Drax power station has announced that it will stop burning coal by March 2021 after almost five decades as one of western Europe’s most polluting power plants. Sadly the last two units are being replaced with another polluting fossil fuel, gas. Much of the wood which it burns comes from the clear-felling of biodiverse forests in Europe and the Southern USA which are home to many rare and endangered species.
EDF are reviewing the future of its West Burton power station, after the governmental support through the capacity market payments stop in September 2021. West Burton burns coal from Banks Group’s opencast mines in the North East of England, as well as imported coal.
Kilroot coal and oil power station in Northern Ireland is going to be converted to gas. No timeline for the end of coal use has been announced.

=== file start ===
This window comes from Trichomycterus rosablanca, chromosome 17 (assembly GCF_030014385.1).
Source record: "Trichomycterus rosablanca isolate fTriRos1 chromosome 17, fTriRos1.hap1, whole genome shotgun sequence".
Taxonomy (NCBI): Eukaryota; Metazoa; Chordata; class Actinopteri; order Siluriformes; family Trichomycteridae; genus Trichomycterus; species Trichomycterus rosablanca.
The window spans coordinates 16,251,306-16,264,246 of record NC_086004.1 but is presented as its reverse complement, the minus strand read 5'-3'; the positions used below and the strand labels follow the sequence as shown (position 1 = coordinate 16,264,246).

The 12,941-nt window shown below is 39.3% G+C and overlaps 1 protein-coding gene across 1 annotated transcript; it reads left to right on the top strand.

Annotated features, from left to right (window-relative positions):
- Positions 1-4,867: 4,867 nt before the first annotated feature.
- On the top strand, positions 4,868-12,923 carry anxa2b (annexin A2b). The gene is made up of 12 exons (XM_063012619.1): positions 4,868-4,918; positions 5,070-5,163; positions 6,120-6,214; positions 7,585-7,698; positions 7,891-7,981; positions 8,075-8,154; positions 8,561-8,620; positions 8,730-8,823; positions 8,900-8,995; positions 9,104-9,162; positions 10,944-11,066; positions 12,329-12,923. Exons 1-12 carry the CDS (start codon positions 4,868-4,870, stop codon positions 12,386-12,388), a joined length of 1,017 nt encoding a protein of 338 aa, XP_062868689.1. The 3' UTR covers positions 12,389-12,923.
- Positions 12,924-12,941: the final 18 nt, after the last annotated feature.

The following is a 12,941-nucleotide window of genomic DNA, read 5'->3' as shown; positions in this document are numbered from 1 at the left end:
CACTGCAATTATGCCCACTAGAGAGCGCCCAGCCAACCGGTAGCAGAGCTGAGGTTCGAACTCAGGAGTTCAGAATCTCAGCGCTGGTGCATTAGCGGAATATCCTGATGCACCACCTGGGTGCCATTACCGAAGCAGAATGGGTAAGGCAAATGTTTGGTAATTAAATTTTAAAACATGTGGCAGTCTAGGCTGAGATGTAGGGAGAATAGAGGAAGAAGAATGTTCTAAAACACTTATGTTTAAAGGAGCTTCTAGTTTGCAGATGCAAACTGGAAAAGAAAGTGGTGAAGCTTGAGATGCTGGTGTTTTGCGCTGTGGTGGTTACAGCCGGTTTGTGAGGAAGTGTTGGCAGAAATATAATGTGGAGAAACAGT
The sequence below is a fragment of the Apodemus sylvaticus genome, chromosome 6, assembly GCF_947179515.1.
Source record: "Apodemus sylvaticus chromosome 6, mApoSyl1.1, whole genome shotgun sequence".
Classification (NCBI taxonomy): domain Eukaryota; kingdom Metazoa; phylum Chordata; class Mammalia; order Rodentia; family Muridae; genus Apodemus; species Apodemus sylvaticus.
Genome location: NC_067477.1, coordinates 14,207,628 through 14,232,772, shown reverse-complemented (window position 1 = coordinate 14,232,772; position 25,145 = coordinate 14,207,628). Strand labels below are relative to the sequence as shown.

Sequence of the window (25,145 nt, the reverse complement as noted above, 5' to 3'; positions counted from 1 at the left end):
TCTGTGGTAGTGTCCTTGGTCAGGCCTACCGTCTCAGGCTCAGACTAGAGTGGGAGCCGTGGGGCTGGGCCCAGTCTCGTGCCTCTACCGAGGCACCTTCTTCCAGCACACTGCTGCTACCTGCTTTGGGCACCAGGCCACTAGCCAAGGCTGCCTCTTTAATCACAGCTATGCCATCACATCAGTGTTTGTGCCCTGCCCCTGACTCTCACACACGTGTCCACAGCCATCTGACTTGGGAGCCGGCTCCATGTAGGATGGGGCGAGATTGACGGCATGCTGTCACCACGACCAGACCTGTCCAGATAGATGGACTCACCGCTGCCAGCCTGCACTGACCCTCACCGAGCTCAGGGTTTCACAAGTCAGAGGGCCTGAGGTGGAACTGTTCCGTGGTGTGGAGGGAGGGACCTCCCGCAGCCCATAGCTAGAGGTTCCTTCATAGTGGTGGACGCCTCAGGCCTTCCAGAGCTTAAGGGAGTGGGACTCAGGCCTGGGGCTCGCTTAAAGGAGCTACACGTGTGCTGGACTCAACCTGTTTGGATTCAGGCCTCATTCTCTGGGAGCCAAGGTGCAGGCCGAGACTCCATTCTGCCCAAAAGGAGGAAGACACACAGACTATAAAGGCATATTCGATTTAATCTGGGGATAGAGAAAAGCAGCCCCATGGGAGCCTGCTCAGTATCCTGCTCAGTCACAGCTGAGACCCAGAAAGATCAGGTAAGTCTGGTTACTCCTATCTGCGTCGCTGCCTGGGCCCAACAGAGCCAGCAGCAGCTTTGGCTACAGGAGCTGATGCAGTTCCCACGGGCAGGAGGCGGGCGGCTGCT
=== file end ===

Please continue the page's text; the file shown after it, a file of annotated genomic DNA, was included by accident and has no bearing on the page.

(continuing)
At Ratcliffe on Soar power station the owner Uniper plans to turn the power station into an incinerator for household waste and produce heat and electricity. There is no planning permission for this yet. United Kingdom withouth incineration network (UKWIN) highlight the problems with incinerators including air pollution and climate change, with a campaign against an incinerator at Ratcliffe.
The alternative fuels proposed at Ratcliffe, Kilroot and Drax would result in slightly lower greenhouse gas emissions and not require coal mining. However, these changes are not solutions to the climate or air pollution crisis and they involve building new infrastructure reliant on combustion leaving us dependent on fossil fuels or high levels of domestic waste.
Coal phase-out In early February the Prime Minister said that the coal phase-out could be brought forward from the end of 2025 to October 2024. This is not soon enough for communities at the front-lines of fossil fuel extraction.
Reduced demand for electricity due to the covid pandemic means that no electricity has been generated from coal since the 10th April 2020. 55 days and counting at the point of writing (4th June 2020).